Message from the CEO

Message from the CEO
June 22, 2017 zach

As you know, BIA-LAV has been working with the community and public officials to let them know that LA’s proposed Linkage Fee is wrong for LA and will worsen the affordability crisis, stifle development, and push more people into poverty at the expense of helping only 0.01%.

This week, The L.A. Times Editorial Board expressed support of the proposed fee. The decision seemed to be based on missing information or incorrect assumptions. In an effort to change this dialogue and set the record straight, BIA-LAV has submitted the below editorial to The Times. We’ll continue fighting for you and this City.

LA Needs to Lead Not Follow on Housing Crisis Solutions

California is the hardest state in the nation for people to buy their first home. The average house costs more than nine times average earnings in Los Angeles County – an all-time high.

We know Los Angeles is working hard to house the homeless, but more Angelenos are falling into homelessness because of unaffordable rents. Angelenos need help and rolling out the same well-intentioned solutions that have not worked in other jurisdictions is not the answer. Los Angeles needs to lead not follow.

Housing production at all levels of affordability is falling far short of the assessed need. Particularly glaring and troublesome are the number of units approved at the moderate-income level, households making approximately $40,000 to $60,000 a year in the City of LA. The City of Los Angeles only approved 132 units from 2013-2015. Market-rate developers are unable to make these affordable projects financially feasible due to the high regulatory cost burden and the lack of government funding that subsidized affordable-housing developers receive for development targeted at households making under $40,000.

This greatly impacts our workforce (especially teachers, firefighters and law enforcement professionals), since many of them make too much to receive subsidized housing but not enough to comfortably afford market-rate housing. For example, in Los Angeles, teachers spend as much as 42% of their income on rent, with experienced teachers being the most cost-burdened of all. However, most LAUSD teachers earn above the threshold to qualify for below market-rate housing.

Rather than viewing this problem simply through the lens of “units needed versus units produced,” it would be informative to analyze whether the most hard-hit families are getting the help they need. Consider these statistics:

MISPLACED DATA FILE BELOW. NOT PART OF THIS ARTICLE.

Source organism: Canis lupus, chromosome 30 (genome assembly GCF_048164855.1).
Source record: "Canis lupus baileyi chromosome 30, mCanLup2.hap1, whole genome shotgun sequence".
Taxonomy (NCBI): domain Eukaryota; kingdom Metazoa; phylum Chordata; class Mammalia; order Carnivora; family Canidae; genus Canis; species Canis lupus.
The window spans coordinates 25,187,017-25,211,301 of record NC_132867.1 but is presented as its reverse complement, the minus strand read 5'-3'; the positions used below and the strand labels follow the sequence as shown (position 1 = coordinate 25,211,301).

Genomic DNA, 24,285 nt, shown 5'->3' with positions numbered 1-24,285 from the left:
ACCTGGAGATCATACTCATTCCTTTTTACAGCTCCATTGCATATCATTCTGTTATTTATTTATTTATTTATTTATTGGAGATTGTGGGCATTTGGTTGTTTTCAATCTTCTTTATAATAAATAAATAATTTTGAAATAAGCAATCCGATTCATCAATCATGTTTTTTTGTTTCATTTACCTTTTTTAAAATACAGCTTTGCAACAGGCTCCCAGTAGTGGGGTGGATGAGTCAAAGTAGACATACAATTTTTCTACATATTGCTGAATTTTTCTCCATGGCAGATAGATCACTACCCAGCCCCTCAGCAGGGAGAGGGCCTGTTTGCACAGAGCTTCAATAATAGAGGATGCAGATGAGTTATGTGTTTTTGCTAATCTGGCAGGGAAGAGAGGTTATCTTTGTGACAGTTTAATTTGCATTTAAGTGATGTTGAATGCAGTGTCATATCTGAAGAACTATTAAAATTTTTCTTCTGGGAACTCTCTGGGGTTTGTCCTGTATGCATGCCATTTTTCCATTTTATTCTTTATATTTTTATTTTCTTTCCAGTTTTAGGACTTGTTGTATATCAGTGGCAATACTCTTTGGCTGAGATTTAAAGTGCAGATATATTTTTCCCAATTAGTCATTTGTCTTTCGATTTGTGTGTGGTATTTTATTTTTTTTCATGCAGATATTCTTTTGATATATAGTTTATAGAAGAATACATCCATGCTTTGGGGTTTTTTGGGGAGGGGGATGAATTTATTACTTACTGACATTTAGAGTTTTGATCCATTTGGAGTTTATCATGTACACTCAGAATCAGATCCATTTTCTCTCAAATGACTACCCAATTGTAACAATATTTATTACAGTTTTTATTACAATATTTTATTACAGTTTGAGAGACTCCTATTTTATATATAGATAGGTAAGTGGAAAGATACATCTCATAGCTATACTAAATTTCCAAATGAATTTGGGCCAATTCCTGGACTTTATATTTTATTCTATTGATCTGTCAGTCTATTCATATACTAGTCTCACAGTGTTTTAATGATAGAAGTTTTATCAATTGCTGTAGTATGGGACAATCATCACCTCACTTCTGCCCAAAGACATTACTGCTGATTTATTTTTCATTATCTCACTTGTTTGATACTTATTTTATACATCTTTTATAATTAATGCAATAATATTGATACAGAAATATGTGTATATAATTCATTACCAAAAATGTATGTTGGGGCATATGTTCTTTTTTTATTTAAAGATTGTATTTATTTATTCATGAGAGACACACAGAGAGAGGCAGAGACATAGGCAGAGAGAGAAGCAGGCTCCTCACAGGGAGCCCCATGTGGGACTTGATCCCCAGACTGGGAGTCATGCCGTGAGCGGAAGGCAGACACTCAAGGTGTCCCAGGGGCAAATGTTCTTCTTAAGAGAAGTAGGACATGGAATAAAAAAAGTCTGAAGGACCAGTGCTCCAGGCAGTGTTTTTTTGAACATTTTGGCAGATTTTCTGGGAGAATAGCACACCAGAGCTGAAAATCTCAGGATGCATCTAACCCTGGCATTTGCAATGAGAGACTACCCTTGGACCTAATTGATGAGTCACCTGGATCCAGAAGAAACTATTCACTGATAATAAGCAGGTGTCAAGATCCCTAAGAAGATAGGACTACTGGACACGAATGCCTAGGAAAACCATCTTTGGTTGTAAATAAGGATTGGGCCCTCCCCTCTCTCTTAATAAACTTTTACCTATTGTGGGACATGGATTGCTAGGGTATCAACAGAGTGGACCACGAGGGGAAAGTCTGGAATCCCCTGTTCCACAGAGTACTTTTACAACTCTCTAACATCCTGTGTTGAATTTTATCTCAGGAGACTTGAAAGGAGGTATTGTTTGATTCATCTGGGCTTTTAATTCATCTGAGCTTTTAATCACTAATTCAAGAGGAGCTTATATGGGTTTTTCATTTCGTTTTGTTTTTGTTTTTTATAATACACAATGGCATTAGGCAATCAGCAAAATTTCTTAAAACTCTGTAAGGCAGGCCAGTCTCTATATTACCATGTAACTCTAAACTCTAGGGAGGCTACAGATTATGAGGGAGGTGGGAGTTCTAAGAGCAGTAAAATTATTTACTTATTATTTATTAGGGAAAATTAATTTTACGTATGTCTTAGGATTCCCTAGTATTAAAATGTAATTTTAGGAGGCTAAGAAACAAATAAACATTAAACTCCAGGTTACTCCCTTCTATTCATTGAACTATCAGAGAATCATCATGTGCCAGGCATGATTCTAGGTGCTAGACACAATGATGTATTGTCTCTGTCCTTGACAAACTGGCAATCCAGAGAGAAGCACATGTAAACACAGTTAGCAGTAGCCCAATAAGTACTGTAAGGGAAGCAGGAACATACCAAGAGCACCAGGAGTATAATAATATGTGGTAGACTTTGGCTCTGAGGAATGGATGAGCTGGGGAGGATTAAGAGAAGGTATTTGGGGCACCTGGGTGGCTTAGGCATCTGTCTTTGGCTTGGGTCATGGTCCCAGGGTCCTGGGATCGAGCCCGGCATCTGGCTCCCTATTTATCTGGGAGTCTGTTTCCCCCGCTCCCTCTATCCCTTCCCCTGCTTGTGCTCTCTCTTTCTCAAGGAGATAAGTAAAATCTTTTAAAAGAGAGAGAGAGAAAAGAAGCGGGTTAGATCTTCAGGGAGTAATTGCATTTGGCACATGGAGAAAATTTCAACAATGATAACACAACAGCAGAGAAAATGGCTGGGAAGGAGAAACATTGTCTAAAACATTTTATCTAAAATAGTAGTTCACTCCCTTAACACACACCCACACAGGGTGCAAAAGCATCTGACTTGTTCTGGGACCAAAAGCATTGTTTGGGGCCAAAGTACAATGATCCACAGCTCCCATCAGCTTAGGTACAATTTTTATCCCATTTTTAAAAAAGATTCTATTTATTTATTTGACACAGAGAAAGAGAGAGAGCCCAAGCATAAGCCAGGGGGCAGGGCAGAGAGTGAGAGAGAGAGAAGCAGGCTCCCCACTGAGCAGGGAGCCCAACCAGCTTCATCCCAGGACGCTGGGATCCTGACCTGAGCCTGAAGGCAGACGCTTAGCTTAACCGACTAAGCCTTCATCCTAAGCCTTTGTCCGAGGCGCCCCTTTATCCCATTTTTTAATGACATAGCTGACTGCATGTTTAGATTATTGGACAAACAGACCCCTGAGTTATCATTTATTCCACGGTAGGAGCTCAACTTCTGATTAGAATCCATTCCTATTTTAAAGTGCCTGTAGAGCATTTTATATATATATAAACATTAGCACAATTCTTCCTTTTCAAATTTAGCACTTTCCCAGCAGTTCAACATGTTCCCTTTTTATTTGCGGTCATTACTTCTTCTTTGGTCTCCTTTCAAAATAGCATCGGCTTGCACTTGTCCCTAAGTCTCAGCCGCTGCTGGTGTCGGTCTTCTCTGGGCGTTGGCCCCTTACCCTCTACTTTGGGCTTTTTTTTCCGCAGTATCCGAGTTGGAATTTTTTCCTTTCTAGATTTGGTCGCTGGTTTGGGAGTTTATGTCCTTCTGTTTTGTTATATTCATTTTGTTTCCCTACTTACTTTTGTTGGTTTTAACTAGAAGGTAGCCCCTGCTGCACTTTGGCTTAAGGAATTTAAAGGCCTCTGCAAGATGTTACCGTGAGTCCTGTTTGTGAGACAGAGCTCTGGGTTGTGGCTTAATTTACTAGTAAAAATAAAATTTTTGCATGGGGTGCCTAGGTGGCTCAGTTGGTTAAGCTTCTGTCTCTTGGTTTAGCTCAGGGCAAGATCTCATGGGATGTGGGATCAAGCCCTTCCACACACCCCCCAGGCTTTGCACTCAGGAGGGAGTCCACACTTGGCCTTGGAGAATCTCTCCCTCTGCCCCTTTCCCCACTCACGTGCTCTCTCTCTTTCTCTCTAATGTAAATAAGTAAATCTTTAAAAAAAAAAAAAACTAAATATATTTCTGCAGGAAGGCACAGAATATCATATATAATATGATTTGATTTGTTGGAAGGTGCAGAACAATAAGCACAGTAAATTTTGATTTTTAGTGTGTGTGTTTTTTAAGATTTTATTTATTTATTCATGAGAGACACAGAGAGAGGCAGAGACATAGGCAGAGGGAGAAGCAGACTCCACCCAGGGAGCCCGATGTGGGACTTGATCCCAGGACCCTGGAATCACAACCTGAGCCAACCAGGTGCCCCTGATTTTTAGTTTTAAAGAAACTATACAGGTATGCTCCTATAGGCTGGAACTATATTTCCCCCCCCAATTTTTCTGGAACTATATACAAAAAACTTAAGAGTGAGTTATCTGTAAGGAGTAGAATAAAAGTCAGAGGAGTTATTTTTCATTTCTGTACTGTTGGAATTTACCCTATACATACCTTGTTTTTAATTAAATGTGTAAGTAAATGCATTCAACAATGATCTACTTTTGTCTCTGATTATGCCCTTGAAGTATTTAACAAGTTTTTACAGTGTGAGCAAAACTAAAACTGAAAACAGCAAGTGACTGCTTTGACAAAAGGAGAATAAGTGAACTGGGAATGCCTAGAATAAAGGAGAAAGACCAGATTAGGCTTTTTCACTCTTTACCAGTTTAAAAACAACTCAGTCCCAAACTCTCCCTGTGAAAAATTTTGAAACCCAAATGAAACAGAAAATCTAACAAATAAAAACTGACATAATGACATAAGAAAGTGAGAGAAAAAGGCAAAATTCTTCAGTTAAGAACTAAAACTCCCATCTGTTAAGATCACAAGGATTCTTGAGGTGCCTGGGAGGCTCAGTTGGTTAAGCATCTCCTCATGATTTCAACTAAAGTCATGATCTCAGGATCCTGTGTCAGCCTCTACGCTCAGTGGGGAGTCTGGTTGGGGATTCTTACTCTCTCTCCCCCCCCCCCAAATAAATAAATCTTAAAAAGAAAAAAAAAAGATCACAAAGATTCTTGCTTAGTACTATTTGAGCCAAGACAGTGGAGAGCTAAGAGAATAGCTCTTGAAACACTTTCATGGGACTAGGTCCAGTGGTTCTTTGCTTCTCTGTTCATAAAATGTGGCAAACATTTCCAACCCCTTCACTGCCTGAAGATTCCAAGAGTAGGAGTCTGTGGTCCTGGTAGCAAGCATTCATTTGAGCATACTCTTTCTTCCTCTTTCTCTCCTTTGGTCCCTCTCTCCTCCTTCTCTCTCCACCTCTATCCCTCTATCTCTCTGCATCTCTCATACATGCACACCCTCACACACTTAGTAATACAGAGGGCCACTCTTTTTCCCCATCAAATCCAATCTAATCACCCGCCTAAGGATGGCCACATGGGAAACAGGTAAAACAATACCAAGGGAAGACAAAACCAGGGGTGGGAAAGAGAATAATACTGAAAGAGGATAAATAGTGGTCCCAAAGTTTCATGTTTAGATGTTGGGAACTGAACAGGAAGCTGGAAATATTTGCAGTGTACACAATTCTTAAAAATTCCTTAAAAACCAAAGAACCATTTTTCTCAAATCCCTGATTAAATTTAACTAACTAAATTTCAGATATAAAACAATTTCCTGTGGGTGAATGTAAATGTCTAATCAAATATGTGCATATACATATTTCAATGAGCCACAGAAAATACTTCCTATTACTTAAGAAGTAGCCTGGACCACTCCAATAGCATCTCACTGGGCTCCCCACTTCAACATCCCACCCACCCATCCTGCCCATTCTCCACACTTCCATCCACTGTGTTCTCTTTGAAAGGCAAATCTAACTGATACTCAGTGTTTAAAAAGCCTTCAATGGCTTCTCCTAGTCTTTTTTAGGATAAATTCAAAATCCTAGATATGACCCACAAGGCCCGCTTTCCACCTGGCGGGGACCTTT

• In 2015, the median City of Los Angeles income was $50,205.
  • There are 652,879 households in Los Angeles that make less than $50,000 per year, but only 52,834 of these households live in subsidized units. Thus, only 8% of lower-income households secured subsidized housing.
  • Along with teachers, public safety professionals, and nurses, the remaining 600,045 lower-income households – 92% – compete against other households with more financial resources for market-rate housing.

The City of LA’s proposed answer is to follow other large urban jurisdictions across the country, such as Boston, Chicago and San Francisco that have adopted a linkage fee. The proposed linkage fee would levy a $12 per square foot fee on new homes and a $5 per square foot fee on commercial properties. The City’s analysis estimates that the linkage fee will produce up to $92 million annually, which could pay for about 700 units of affordable housing if combined with existing tax credits and grants. These are bold estimates considering that none of the aforementioned cities averaged more than 100 units per year with their programs, the tax credits and grants are in danger, due to Trump policies, of being phased out and the total development cost to build a subsidized affordable housing unit in Los Angeles is approximately $500,000. Assuming the tax credits and grants will be phased out, the actual number of affordable units potentially produced would be only about 184.

Even if we assume an ideal situation and the Linkage Fee produced 700 units annually, it would only help 0.1% of the 600,045 lower-income households in Los Angeles living in non-subsidized housing.

Conversely, the remaining households that can least afford to have more expensive housing will likely see higher rents due to the increased cost on market-rate housing to compensate for the increased subsidy of the very few that will receive the benefit of the linkage fee program. Furthermore, the added fee will make it more financially unfeasible to build workforce housing, thus exacerbating the already abysmal workforce housing production numbers.

These are desperate times that require bold leadership and real solutions. This is not the time for taking the easy road and recycling old ineffective ideas. Now is the time for innovative thinking that promotes broad-based affordable-housing funding mechanisms that do not further increase housing costs for those that can least afford it.

It is time to promote the production of workforce housing by bringing down the cost to develop and build. The City needs to be innovative and provide incentives and eliminate or reduce regulatory hurdles that make a project financially infeasible or stall projects for years.

If the City of LA decides to follow and not lead, we can expect more of the same, with increased rents on 99.9% of already struggling households and virtually no new workforce housing.